Marable’s admiration for Malcolm as an exponent of the Black Radical Tradition undergirded the work of the MXP. But late in my graduate career, as Marable drafted early chapters of his biography and shared them with some of his students, a growing concern began to temper my passion for the Project. I started to notice a gap between the tenor of Marable’s prose and the great affection for Malcolm that the scholar expressed in person and in his teaching and labors as a public intellectual.
This discrepancy led to the only brief clash that Marable and I ever had. After reading a section of the professor’s manuscript in progress, including a passage recounting Malcolm’s derision of the 1963 March on Washington, I raised several objections. In a meeting with Marable, I questioned his depiction of Malcolm as a bitter detractor fuming in the shadows of the demonstration. I argued that despite the symbolic appeal of the event and the extraordinary mobilization behind it, the march had largely functioned as Malcolm predicted it would—as a pageant that validated the Kennedy Administration’s pending civil rights bill while silencing or deflecting more militant tendencies within the movement. To downplay such tendencies, I contended, was to mask the legitimate fury that erupted in Harlem in 1964 and throughout the “long hot summers” that followed. As I saw it, Marable’s chapters dismissed the politics of insurgent dissent while reifying liberal integrationism as the defining framework of black liberation. Marable, however, disagreed with my appraisal, and we discussed the matter no further.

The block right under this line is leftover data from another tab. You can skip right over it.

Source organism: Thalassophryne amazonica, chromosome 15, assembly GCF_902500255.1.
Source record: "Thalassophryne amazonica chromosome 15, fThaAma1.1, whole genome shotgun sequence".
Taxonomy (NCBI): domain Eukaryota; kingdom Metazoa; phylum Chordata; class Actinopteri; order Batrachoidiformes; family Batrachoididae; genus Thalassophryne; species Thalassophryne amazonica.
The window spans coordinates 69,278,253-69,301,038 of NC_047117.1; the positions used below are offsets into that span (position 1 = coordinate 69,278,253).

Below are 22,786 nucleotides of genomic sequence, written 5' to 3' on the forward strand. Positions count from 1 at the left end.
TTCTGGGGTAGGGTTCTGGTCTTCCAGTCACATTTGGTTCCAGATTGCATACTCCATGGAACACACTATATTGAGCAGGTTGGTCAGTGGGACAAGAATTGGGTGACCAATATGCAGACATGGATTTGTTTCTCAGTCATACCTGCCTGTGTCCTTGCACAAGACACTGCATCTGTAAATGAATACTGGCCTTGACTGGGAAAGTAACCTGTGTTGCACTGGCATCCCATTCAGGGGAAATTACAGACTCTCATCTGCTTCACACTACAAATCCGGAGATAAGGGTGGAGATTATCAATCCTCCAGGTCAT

When the Malcolm biography was released a few years later, questions immediately arose about the validity of its historical interpretations, spawning intense public debate within the field of black studies. The 2011 book received accolades from many prominent journals and intellectuals. Yet a number of scholar-activists openly criticized Marable’s conclusions. Several of the most scathing black nationalist and left-of-center critiques were anthologized in a polemical volume titled A Lie of Reinvention: Correcting Manning Marable’s Malcolm X. 2 The charges therein echoed in strident fashion those that critics had leveled elsewhere. According to these detractors, Marable had endeavored to belittle and distort Malcolm and to neutralize him as a radical icon. He had trafficked in speculation and salacious innuendo; failed to adequately cite or acknowledge the work of previous Malcolm historians; and served the counterrevolutionary agenda of the ruling class (as dictated by Viking Press, the biography’s publisher) by recasting Malcolm as a liberal Democrat, a rebranding for the “post-racial” Age of Obama.